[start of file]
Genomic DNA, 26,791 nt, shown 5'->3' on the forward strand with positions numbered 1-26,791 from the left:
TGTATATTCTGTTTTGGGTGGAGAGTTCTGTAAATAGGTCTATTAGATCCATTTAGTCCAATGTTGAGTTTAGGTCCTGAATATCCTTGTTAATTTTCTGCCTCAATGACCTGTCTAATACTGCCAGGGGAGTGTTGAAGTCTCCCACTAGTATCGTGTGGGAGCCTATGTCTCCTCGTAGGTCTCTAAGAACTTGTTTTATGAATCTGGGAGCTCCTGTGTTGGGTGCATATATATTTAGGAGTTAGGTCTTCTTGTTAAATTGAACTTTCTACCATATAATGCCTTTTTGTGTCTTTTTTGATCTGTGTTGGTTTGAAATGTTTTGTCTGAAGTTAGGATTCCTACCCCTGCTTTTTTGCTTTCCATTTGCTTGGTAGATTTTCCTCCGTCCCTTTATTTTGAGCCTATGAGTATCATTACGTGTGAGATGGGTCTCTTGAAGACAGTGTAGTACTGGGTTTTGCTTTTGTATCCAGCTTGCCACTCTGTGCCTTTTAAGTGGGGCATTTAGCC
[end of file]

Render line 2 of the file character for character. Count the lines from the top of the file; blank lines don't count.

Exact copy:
TGTATATTCTGTTTTGGGTGGAGAGTTCTGTAAATAGGTCTATTAGATCCATTTAGTCCAATGTTGAGTTTAGGTCCTGAATATCCTTGTTAATTTTCTGCCTCAATGACCTGTCTAATACTGCCAGGGGAGTGTTGAAGTCTCCCACTAGTATCGTGTGGGAGCCTATGTCTCCTCGTAGGTCTCTAAGAACTTGTTTTATGAATCTGGGAGCTCCTGTGTTGGGTGCATATATATTTAGGAGTTAGGTCTTCTTGTTAAATTGAACTTTCTACCATATAATGCCTTTTTGTGTCTTTTTTGATCTGTGTTGGTTTGAAATGTTTTGTCTGAAGTTAGGATTCCTACCCCTGCTTTTTTGCTTTCCATTTGCTTGGTAGATTTTCCTCCGTCCCTTTATTTTGAGCCTATGAGTATCATTACGTGTGAGATGGGTCTCTTGAAGACAGTGTAGTACTGGGTTTTGCTTTTGTATCCAGCTTGCCACTCTGTGCCTTTTAAGTGGGGCATTTAGCC